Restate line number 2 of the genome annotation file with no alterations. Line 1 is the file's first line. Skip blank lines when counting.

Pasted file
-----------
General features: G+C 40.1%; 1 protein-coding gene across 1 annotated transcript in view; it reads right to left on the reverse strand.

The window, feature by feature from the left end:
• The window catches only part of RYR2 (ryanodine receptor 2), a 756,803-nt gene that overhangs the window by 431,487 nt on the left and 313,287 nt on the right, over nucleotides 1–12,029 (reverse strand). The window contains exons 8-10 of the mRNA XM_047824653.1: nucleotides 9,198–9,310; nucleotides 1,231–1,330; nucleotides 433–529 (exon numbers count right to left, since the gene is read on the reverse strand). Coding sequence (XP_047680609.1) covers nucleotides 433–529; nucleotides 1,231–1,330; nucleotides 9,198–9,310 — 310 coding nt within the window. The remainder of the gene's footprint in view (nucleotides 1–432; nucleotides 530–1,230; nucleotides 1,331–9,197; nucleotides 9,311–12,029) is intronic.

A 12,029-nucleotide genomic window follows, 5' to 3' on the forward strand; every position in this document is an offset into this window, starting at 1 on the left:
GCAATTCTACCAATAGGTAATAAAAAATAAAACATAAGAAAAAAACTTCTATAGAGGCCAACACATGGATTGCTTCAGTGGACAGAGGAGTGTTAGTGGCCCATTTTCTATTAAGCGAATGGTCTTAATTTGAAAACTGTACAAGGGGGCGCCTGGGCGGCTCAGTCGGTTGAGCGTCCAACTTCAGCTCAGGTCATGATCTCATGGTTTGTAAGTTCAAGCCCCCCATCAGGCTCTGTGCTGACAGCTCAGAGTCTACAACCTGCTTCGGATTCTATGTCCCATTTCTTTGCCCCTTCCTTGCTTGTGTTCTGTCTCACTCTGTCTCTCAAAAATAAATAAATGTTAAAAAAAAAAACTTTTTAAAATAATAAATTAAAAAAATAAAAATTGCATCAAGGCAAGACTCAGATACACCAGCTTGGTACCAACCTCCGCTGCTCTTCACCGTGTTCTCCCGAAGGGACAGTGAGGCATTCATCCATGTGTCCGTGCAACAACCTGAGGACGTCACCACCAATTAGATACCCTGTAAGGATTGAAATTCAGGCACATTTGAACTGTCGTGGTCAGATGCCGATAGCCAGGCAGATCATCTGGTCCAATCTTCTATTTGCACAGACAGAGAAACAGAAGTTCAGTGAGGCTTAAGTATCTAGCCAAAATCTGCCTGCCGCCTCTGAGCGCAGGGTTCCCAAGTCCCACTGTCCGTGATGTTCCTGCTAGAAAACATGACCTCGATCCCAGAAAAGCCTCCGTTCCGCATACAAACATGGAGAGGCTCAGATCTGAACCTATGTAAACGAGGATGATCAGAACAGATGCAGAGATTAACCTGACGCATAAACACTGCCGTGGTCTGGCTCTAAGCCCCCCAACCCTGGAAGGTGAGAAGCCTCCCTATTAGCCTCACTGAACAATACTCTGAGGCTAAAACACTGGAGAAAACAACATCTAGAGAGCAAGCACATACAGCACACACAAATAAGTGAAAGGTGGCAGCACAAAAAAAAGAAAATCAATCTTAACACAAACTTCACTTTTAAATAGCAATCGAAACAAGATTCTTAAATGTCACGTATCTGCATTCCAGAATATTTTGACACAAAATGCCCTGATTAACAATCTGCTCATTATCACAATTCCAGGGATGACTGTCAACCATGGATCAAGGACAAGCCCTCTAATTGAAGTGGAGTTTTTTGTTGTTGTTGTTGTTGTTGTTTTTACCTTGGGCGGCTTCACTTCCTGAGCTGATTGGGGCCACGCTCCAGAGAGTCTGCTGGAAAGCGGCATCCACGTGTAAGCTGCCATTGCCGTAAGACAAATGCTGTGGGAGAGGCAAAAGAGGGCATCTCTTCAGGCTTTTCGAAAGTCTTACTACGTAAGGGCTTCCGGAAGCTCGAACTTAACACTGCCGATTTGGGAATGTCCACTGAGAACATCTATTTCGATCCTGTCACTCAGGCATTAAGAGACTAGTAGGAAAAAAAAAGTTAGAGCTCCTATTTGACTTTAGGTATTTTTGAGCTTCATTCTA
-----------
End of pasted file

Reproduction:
The window, feature by feature from the left end: